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There are many different types of work we do and the design process is never the same for two different projects. People and sites are always different and the work is made to suit. You may only need a few hours consultation, or a quick landscape mud map. This article refers to a complex project like a new house design.
We’ll informally discuss the project, talking through what you need and want. I’ll also try to get an idea of the scope of work. This can be complex because we’re multidisciplinary and customise the service and degree of detail to you. Sometimes the conversation meanders into solutions but generally this is the place to define the problems, not solve them.
The meeting is generally informal and without charge. However, sometimes (in contradiction to the first paragraph) it can develop into a pretty solid design session lasting hours. In this case I’ll record some of that time and if you end up going with us, the time is charged.
You will receive a fee proposal. It will show what you get, and don’t get. We charge an hourly rate of $80 until a fee cap is reached, after which there is no further charge. The fee cap is voided if you approve a stage of work and later request major redesign. We may charge progress payments.
We’ll make every attempt to do the best possible job in the least amount of time. You may be able to reduce the design time by thinking thoroughly through the design issues and arriving at more resolved directions. This may extend the calendar time spent on the process.
It may be tempting to reduce the design fee by arriving at premature solutions. You have to live with and pay for the solutions so it’s a good investment putting enough hours in to the design to get it right.
If you agree to and sign the fee proposal we start.
We’ll develop a brief. The brief is a short description of what you want from the house, considering factors such as who lives there now and in future, how they will live, what you like, environmental outcomes, budget, site and constraints. The brief is only a short document but essential to get right. It may require extensive discussion between all parties, reflection and time.
The brief checks right at the start that we understand what you want. It helps during the design process to check that we don’t wander off course. It’s OK to change the brief later on, as long as it’s controlled and deliberate.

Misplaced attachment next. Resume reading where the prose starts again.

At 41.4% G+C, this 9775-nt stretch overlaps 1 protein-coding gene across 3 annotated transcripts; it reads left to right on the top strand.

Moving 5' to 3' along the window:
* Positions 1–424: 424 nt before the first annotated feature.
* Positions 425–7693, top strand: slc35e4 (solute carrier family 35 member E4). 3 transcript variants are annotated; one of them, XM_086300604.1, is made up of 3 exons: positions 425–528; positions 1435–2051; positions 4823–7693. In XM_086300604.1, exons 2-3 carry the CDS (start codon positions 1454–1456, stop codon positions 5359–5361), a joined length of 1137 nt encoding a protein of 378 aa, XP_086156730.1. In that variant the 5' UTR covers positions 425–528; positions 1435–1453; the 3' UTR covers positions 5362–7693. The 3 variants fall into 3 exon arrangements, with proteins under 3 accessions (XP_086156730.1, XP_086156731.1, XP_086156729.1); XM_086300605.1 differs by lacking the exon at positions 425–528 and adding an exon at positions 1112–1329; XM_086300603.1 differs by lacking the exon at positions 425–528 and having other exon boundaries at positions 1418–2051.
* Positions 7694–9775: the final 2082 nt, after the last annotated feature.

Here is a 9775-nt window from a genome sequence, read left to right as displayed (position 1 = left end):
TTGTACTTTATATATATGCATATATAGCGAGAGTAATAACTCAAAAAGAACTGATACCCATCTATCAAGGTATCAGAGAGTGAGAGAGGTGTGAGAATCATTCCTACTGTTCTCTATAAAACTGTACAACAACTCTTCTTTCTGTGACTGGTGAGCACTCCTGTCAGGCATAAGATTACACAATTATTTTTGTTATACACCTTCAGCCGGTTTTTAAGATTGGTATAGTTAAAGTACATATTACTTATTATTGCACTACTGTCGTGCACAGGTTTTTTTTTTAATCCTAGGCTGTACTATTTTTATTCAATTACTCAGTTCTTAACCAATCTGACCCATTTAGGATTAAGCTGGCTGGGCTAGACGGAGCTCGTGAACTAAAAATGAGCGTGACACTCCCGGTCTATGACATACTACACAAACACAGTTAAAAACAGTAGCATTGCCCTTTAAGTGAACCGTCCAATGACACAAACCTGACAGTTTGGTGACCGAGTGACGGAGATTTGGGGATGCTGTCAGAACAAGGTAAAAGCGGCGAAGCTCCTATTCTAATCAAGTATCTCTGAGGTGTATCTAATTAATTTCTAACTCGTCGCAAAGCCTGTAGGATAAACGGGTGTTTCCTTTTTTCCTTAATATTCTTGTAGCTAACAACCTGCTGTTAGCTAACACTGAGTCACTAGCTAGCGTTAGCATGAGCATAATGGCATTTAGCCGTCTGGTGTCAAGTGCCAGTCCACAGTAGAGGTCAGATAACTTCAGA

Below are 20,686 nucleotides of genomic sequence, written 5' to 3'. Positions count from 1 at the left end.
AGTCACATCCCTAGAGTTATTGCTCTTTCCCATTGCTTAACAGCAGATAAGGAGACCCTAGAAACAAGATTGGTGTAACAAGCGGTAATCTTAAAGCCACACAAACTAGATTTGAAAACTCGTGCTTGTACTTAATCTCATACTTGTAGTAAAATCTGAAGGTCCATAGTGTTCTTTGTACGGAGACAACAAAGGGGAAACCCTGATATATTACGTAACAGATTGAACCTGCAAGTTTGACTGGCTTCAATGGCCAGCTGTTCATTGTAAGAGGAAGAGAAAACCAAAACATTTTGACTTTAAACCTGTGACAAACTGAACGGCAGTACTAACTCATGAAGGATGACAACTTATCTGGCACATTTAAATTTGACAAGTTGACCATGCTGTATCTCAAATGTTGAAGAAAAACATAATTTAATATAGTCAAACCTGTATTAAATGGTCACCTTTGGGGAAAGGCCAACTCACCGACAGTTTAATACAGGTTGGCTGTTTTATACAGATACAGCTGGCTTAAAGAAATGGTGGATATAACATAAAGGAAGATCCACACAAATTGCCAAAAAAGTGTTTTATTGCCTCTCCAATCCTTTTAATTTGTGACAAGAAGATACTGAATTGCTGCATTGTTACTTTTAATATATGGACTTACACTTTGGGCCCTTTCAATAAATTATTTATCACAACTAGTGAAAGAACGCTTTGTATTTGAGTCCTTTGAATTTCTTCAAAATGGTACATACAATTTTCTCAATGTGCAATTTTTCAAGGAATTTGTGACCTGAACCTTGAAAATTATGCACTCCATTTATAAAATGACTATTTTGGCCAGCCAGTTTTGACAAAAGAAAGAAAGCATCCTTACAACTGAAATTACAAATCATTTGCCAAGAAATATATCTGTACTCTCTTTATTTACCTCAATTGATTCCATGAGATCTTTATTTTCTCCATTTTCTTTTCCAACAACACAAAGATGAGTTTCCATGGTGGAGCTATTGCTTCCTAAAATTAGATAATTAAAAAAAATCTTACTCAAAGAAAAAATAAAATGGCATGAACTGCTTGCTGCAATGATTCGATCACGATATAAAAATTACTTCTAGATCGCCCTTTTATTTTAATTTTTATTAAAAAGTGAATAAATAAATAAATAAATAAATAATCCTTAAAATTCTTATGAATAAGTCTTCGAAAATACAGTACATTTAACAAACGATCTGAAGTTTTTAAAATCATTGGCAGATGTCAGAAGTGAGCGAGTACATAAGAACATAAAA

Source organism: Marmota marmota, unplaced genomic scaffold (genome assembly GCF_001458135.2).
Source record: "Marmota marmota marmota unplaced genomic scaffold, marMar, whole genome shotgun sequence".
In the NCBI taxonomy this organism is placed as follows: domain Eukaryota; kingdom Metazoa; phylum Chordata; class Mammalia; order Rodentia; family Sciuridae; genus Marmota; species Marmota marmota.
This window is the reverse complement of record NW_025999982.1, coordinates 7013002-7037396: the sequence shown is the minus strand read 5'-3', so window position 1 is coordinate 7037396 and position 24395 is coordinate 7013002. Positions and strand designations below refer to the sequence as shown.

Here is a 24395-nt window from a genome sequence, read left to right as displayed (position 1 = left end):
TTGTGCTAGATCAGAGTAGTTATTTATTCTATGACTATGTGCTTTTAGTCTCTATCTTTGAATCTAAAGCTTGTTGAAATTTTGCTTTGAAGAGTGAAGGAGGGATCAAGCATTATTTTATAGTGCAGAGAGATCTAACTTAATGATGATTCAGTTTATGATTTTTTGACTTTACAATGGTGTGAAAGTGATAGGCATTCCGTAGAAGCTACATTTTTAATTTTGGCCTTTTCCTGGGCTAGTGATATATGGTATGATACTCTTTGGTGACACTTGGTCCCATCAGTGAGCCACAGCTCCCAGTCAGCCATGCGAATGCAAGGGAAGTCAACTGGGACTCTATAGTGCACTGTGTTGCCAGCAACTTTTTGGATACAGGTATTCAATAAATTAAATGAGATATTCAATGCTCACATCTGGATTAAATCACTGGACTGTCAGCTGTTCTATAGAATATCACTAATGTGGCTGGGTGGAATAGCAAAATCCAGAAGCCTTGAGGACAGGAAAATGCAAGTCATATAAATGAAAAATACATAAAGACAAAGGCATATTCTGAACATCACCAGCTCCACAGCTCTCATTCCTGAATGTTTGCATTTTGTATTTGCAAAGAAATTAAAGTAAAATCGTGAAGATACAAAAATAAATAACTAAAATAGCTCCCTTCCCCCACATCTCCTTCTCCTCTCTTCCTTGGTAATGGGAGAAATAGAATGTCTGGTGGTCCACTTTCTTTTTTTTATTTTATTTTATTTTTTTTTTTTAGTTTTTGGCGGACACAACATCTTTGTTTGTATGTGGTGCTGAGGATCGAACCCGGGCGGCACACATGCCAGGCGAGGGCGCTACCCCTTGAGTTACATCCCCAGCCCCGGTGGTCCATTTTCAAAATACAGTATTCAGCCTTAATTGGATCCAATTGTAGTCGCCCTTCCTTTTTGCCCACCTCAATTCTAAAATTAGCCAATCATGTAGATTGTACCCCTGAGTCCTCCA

In the open or between the lines we’ll try to understand your dream.
Often some questions will come up that you can’t answer immediately. That’s OK, and normal. You might have to go away, talk, think and get back to us. People inexperienced in the exercise of building a house often have difficulty articulating what they want or prioritising different needs & wants. Lucky for you, we’re here to help!
Try to separate ideas from solutions. “I want to capture the views” is an idea. “I want a wall of glass on that side” is a solution. It might not necessarily be the best solution – that’s what we work on. An exception to this rule is that if you have come across a solution that you think would work really well for you, by all means document it with a photo, sketch or measurements. Speaking of measurements – during the design process if you see a room somewhere that looks just the right size for you, measure it up!
Don’t be surprised if we spend quite a bit of time talking about what you want. It might seem unproductive sitting around talking instead of getting stuck into drawings. From experience the most productive method is to invest time first up in getting clear ideas, and to progress through the design phase with clarity and no major back tracking. It’s also good economy because I’m careful not to build any more than you need.
During the design process we’ll be communicating quite a bit. I find that routine things can be done by email and that conversation requiring sequences of feedback works better face to face. Otherwise, the next best compromise is by phone ideally over a land line.